Here are some welcomed additions to depictions of Black manhood.
Allen Iverson, a former professional point and shooting guard with a career that hailed him as one of the most prolific scorers in NBA history, isn’t known for being big on practice. But it is clear that he painstakingly prepared the speech for his enshrinement in the Naismith Memorial Basketball Hall of Fame.
His heartfelt remarks were a deluge of appreciation. It included family members, childhood and lifetime friends as well as dedicated coaches and the little-known player who taught him his now-signature crossover. It had nods to hip hop legends, daps to his legions of fans, and even sincere acknowledgements to the roles of fake, former friends, as well as to the media whose criticism of him was often less about the game and more about the respectability games he refused to play.
As I watched, I could hardly hold back the tears that flowed — neither, it seemed, could he, especially when thanking his ex-wife and mother of their five kids.
Dressed in all black, with four strategically placed cornrows, replete with neck tattoos on partial view and hand tattoos we glimpsed when he occasionally raised one of them to temporarily rest on his chin, A.I. offered a powerful portrait of Black manhood. And it was a beautiful sight to see. His display of emotion stood in stark contrast to what we expect and praise in Black men and boys away from the cloak of competitive sports.
But when Iverson declared that his baby girl likes to sleep in his bed rather than in her own room, the most progressive audience members and television viewers were probably made uncomfortable — even if only for a split second. It is attributable to the toxic masculinity, which is so common in our experience that sexualizes all touch and affection, including between fathers and their children.
Characterized at best as “weird,” and at worse as a trope in an imagined attack on heteronormativity, toxic masculinity was similarly on full-view in the internet’s vicious responses to Eric Owens’ image of he and son resting side-by-side.
“I’m so troubled by our trouble with it,” writes Dr. Tamura Lomax, co-founder of The Feminist Wire. “That intra-black male intimacy makes us afraid. That a father and son bond suggests gayness. That we problematize our gay kin. That we sexualize birth ties. That we fear touch. That we refuse to believe Black boys need nurture. That we can’t see Black fathers providing it. That we applaud father-son beat down videos for being indicative of real love while laying under your dad’s arm is perverse.”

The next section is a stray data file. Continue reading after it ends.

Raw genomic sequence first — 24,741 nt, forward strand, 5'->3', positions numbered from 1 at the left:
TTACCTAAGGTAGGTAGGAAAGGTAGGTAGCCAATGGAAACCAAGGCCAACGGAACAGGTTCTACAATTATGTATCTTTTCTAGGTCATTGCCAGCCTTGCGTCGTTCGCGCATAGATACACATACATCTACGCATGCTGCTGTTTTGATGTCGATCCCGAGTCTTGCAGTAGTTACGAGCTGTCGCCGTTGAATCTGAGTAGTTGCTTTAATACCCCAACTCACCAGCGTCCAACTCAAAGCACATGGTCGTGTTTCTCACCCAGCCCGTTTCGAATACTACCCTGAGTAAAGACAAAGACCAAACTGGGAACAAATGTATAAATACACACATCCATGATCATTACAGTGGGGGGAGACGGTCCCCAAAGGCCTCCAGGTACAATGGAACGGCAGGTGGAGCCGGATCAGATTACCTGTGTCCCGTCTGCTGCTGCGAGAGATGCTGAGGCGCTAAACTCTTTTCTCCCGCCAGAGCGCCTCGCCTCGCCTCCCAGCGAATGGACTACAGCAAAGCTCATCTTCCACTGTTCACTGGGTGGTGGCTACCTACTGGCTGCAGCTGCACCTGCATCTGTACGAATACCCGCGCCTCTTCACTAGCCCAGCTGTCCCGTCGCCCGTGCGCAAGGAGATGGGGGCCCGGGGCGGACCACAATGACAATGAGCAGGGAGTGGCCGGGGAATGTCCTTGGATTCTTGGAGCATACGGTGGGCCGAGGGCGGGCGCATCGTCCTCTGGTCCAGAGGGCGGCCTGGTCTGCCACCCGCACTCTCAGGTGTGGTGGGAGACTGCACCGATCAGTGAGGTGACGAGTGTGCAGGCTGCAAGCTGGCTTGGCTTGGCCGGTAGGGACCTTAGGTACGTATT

Similarly, folk will probably question the motivations behind Denver Broncos linebacker Brandon Marshall’s support for San Francisco 49ers quarterback Colin Kaepernick’s taking a knee during the National Anthem.
First, we call on athletes to use their public platforms to fight for causes that affect Black life off the court, out of the ring, and away from the gridiron — and that is exactly what Kaepernick is doing. Second, Marshall, who was Kaepernick’s teammate at the University of Nevada and is his Kappa Alpha Psi Fraternity brother, should be commended for “stanning” for his brother’s just protest.
This is not practice. This is the real world where real issues need real redress. This is the world where just Monday, 22-year-old college student Tiarah Poyau was shot to death in Brooklyn for rebuffing the advances of a black male stranger.
That is why the imagery of non-sexualized care, of non-sexualized gratitude, of non-sexualized touch, and of non-sexualized support, matters. It is what black manhood, black fatherhood, and black brotherhood should look like.
And this is what historically black college and universities must continue to promote in the making of their men.
Iverson, Owens, Kaepernick, and Marshall — and yes, Poyau too — are not unlike our students. Versions of them are promising students at HBCUs, brimming with intelligence, productivity, leadership, and excellence. They are surrounded on all sides by some of the smartest Black men and women in the world, who dedicate themselves to building a better world for Black men, women, and children.
Like other institutions at the nexus of Black culture, our campuses struggle with mixed ideas about respectability and sexuality within the subject of manhood, sometimes deferring to simple, polar expressions of masculinity through displays of athletic prowess or social consciousness. But even with its flaws and shortcomings, black colleges remain an ideal place where Black men can learn to be black men — intellectual, sexual, professional, spiritual, physical creatures who deserve to live without illegitimate criticisms to their manhood.
And the hope is that their time on HBCU campuses yields a more well-rounded version of men who internalize what Black America needs most of them; the learned joy of embracing the struggle of a people, and the genetic fortitude to reverse its damaging effects.
We need HBCUs, because they are capable of building Black men who freely say thank you, who cry, who hold and kiss their kids, who protest, and who “stan” and take a knee for the just protest of their brothers.
We need HBCUs because we need more real MVPs.